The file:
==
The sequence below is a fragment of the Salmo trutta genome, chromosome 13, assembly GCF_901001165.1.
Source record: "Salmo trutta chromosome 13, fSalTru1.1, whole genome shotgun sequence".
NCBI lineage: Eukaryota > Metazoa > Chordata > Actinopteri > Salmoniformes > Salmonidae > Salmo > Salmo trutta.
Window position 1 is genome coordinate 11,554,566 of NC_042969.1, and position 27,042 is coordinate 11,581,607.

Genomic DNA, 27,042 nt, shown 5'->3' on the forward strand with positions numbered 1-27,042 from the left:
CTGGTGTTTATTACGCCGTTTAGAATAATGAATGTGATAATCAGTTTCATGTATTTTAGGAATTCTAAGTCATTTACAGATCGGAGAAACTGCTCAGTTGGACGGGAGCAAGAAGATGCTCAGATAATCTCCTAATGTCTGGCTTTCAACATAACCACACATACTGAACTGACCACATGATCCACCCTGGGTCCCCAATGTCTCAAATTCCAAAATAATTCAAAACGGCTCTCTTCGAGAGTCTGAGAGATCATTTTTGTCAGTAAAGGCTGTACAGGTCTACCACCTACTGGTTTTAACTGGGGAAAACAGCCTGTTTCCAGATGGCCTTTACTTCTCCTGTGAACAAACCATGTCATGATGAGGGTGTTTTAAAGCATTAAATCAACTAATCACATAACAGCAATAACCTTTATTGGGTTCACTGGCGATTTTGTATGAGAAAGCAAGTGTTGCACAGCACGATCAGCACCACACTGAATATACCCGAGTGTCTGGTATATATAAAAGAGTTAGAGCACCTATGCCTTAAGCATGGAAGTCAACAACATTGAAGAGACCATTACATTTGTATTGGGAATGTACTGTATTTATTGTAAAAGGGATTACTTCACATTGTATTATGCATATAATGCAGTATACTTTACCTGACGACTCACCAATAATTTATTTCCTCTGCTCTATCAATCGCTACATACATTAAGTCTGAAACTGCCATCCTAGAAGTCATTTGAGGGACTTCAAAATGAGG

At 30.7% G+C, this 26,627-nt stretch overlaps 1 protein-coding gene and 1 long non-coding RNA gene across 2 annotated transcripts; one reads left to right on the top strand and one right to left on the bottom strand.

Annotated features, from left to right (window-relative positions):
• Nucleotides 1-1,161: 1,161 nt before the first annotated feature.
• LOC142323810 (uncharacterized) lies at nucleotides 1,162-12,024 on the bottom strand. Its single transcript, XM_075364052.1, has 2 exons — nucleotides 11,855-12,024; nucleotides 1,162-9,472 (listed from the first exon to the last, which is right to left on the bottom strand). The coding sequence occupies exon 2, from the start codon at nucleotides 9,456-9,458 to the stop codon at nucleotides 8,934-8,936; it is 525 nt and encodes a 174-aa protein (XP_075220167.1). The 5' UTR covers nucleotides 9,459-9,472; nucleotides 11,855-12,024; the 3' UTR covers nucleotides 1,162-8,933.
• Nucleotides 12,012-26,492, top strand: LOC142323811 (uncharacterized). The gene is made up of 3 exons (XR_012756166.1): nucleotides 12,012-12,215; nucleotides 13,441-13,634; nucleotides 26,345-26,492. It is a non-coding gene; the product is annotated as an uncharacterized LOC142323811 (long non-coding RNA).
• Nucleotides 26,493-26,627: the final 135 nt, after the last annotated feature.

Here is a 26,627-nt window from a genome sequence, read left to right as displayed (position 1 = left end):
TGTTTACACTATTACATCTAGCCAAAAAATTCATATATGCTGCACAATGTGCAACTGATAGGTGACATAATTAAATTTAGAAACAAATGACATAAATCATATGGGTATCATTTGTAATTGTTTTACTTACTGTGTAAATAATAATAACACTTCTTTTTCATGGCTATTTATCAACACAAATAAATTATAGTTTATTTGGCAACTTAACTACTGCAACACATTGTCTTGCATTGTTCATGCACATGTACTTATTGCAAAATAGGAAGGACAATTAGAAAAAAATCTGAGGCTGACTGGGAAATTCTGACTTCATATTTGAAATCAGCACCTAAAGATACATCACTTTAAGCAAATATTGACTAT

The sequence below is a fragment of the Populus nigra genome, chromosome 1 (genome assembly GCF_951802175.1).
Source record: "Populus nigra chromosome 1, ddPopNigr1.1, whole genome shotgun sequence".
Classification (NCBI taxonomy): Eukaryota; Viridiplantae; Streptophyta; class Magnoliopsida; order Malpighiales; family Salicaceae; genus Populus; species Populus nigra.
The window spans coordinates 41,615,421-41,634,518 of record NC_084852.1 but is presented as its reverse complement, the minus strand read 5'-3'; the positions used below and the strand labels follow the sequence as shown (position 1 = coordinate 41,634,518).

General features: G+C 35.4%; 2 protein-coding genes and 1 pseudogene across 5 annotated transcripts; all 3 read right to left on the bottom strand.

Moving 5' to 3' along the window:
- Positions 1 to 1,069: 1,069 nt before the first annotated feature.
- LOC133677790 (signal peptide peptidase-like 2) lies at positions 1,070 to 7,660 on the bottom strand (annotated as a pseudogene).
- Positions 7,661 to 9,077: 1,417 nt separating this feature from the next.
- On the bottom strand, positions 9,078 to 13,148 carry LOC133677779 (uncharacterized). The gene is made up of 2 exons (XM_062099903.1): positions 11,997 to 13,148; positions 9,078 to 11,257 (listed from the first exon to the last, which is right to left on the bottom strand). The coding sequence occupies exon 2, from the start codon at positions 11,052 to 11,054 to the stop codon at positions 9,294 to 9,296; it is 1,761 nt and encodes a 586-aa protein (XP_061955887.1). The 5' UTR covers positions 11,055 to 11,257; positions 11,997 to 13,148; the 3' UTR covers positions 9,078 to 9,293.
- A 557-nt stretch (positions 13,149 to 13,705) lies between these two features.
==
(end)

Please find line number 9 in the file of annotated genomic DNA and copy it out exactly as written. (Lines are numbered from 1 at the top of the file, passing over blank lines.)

• Nucleotides 1-1,161: 1,161 nt before the first annotated feature.